At the beginning of March 2020 I visited Huerta Cuatro Milpas, dedicated to growing tomatoes in Ocozoncautla, Chiapas. The producer had asked for our support to correct some nutritional problems in his farm.
When going through the field, we noticed an excessive growth of the plant in its first phase due to the indiscriminate use of ammoniacal nitrogen in the base fertilization (18-46-0 y 12-11-18 mixed), plus additional applications of organic matter.
The water used for irrigation contained high levels of sodium and chloride. Electric conductivities (EC) were between 2.5 and 3 dSm-1, with in-soil measurements of 2.4-2.5 dSm-1, which could result in a lower than expected yield.
We reviewed in detail what the producer had done. In the case of excess nitrogen, we recommended increasing the levels of potassium in order to stop the growth, turning the plant to a more generative state. As it was in the 45 days stage and with low temperatures in the area, this would help give the plant resistance.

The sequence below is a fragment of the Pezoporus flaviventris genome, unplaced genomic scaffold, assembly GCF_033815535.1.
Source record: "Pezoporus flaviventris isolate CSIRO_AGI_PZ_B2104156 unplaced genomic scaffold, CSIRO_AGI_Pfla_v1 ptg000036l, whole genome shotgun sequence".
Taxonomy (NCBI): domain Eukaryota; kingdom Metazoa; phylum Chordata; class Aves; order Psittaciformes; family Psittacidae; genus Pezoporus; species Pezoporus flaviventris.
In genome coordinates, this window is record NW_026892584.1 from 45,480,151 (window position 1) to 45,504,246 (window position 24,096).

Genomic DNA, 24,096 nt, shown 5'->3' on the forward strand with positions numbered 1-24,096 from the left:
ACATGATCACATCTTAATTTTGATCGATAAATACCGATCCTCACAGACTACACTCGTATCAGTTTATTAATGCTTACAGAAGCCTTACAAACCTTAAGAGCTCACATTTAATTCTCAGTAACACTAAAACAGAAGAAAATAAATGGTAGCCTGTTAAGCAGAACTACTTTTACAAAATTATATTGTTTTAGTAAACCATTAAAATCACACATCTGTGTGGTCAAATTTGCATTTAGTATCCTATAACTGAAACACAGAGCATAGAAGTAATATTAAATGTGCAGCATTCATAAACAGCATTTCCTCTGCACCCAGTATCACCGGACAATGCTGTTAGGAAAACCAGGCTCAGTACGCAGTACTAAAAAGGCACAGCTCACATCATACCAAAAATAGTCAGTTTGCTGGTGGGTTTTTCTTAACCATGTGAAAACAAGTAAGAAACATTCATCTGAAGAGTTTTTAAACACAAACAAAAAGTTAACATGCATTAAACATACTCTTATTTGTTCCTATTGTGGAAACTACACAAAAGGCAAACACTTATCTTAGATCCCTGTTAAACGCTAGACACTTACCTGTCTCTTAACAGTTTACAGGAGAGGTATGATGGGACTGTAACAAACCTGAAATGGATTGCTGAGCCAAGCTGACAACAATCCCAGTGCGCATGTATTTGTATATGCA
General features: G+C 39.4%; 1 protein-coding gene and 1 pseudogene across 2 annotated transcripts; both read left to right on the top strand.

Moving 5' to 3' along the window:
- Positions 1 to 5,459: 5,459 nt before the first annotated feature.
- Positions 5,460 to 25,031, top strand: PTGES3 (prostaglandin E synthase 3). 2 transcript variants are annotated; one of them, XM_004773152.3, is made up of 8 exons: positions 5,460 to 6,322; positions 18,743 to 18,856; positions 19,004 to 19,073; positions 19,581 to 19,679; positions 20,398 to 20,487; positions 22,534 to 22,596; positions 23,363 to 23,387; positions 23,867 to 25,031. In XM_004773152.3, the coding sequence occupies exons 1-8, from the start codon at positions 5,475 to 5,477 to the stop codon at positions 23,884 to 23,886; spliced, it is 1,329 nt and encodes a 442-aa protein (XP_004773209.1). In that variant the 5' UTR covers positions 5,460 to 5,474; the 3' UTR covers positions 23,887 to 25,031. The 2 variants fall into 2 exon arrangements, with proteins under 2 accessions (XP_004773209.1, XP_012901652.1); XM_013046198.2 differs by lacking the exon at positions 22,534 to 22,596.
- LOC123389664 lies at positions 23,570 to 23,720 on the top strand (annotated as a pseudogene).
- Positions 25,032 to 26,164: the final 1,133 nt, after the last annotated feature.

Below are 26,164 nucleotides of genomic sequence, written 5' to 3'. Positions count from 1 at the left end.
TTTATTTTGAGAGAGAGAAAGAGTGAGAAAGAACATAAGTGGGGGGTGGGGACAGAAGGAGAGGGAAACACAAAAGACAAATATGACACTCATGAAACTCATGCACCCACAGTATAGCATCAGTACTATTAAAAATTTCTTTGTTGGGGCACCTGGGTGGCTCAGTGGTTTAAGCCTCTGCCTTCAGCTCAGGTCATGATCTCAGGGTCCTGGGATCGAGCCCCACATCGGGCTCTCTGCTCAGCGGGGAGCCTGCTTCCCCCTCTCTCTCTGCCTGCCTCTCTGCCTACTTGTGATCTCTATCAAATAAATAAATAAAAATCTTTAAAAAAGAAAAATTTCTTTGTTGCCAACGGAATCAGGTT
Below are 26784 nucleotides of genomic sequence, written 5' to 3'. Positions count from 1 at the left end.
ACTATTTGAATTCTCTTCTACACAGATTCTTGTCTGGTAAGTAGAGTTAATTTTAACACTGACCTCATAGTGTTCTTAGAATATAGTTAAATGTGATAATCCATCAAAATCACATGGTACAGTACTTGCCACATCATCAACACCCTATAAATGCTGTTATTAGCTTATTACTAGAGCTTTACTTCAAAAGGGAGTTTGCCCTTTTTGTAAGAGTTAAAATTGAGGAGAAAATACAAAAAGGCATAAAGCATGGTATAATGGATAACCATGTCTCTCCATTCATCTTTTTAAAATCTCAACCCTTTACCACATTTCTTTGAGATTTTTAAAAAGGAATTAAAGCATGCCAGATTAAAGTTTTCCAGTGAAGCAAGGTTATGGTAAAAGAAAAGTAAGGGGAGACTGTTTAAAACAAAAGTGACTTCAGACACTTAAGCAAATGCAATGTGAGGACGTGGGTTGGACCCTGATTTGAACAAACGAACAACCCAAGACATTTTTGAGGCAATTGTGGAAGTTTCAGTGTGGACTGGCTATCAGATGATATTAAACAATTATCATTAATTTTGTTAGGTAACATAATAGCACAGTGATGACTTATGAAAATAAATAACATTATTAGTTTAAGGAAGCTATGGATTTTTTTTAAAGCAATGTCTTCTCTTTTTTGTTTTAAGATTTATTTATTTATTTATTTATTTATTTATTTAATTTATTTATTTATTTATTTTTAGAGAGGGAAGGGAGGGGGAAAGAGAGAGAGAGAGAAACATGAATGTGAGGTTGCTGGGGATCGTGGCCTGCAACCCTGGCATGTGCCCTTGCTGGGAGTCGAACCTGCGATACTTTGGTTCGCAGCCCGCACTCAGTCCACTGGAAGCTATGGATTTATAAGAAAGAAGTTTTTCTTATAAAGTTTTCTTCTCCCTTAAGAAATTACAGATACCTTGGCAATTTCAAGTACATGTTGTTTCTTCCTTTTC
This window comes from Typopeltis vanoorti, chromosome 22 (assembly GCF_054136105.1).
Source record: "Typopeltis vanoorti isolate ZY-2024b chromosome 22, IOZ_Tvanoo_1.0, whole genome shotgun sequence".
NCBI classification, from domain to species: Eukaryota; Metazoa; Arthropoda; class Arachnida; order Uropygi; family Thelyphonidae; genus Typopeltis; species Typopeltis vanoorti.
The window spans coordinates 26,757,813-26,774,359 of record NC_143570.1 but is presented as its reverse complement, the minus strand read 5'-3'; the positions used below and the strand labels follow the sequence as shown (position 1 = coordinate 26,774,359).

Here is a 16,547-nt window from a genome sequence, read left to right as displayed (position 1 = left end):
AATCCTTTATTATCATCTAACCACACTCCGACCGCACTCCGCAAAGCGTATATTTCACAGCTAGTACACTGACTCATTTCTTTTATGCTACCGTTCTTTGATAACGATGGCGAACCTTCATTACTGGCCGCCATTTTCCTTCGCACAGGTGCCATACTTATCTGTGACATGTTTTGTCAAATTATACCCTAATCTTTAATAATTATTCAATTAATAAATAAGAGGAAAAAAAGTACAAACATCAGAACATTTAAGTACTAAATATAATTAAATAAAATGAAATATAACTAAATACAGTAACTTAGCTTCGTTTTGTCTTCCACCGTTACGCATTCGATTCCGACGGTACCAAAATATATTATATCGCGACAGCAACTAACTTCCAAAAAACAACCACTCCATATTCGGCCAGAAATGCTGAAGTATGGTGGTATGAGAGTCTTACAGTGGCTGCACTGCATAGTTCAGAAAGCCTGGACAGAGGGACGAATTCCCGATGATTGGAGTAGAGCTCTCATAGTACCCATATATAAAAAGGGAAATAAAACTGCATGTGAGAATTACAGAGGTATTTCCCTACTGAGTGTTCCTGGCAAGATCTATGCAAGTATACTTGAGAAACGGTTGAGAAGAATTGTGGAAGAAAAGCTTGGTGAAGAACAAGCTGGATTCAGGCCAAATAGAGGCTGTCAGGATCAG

It was not possible to apply Agricultural Gypsum to the soil to address salinity as the crop was already established. We recommended injecting nitrates in concentrations between 5 and 10 Mmol, in order to reach nitrogen concentrations of 70 – 140 gr N m3, and of calcium between 5-10 Mmol (200-400 gr of Ca m3).
By using Ultrasol SOP, Ultrasol MKP, Ultrasol NKS and Calcinit, a balance was achieved in the plant, allowing us to work with acceptable ECs. The harvest started at day 65, to the producer’s great satisfaction.
A lesson learned from this case, applicable to other areas and countries with a similar problem, is that the injection of potassium nitrate and calcium into the solution can reduce the plant’s absorption of Na and Cl. This reduction was observed in the foliar analysis carried out later by the producer. Lastly, in this stage we can work with an EC of 1.7-2.1 and obtain good results in tomatoes grown in soil.